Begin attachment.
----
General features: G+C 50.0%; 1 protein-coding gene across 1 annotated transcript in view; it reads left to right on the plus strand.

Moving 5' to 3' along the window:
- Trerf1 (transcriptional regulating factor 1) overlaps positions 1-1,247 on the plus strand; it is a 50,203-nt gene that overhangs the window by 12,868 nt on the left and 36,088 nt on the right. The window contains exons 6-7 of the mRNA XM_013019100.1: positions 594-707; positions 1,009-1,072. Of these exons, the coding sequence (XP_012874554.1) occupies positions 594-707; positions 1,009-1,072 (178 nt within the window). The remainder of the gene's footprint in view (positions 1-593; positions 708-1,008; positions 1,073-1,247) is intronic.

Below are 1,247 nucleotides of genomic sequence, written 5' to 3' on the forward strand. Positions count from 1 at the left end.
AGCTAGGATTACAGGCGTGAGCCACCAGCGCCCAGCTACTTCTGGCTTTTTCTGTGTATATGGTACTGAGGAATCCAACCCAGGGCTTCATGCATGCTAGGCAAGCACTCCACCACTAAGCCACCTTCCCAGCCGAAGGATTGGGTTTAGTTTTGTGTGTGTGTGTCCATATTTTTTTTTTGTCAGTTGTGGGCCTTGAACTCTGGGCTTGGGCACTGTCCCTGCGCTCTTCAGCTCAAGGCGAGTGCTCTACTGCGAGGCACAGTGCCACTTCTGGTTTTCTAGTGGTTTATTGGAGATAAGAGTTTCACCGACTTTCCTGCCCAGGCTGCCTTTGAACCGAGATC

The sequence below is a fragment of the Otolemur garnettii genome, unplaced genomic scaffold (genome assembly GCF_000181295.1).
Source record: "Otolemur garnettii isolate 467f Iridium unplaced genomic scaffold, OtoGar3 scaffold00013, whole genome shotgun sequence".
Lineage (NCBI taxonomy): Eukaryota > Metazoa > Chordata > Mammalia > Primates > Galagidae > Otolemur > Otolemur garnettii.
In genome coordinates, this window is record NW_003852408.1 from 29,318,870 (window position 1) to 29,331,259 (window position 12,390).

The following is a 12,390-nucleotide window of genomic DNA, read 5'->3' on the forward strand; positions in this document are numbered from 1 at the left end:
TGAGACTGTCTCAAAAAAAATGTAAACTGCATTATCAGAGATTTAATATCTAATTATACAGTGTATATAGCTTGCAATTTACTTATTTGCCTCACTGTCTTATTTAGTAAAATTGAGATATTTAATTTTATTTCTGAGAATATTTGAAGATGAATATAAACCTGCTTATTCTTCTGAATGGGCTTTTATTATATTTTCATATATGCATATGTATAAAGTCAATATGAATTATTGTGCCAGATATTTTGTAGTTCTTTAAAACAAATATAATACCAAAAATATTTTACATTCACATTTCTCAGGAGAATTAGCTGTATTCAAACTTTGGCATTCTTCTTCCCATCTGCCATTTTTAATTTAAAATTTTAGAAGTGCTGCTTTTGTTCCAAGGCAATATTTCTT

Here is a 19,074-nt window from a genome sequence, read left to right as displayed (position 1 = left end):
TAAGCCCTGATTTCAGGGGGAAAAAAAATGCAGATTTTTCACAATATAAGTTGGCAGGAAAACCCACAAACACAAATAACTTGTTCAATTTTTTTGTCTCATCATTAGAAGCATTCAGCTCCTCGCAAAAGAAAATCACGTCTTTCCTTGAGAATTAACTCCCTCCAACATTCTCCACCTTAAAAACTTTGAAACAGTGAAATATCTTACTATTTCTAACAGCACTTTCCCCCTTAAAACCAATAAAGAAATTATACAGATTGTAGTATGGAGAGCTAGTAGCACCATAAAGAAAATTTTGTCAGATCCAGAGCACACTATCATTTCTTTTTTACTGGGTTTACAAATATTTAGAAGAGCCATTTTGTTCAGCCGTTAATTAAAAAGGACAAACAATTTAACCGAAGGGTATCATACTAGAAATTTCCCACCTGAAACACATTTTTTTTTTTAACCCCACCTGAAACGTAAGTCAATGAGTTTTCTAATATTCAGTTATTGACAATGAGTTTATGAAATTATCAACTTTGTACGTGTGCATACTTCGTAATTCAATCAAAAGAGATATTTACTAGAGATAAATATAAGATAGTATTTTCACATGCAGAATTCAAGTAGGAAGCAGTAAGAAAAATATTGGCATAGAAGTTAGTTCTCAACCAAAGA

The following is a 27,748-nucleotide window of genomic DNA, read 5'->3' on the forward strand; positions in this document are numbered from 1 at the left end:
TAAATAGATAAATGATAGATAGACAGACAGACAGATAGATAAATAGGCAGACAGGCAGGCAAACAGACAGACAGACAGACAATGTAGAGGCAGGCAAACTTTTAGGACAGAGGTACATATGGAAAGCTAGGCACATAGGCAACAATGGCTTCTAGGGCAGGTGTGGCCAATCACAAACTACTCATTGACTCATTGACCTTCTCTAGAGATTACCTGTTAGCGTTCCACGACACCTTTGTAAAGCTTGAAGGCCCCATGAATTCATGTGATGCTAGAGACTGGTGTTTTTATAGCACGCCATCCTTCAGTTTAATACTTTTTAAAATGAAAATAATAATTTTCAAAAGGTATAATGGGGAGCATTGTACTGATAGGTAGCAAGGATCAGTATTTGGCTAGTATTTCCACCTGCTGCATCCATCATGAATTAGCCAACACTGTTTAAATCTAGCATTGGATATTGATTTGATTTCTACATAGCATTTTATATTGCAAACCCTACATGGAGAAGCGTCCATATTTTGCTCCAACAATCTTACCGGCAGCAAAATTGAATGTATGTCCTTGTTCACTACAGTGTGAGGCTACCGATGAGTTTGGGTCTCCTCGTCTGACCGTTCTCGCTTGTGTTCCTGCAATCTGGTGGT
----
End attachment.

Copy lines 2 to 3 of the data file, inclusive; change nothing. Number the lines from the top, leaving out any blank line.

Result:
Moving 5' to 3' along the window:
- Trerf1 (transcriptional regulating factor 1) overlaps positions 1-1,247 on the plus strand; it is a 50,203-nt gene that overhangs the window by 12,868 nt on the left and 36,088 nt on the right. The window contains exons 6-7 of the mRNA XM_013019100.1: positions 594-707; positions 1,009-1,072. Of these exons, the coding sequence (XP_012874554.1) occupies positions 594-707; positions 1,009-1,072 (178 nt within the window). The remainder of the gene's footprint in view (positions 1-593; positions 708-1,008; positions 1,073-1,247) is intronic.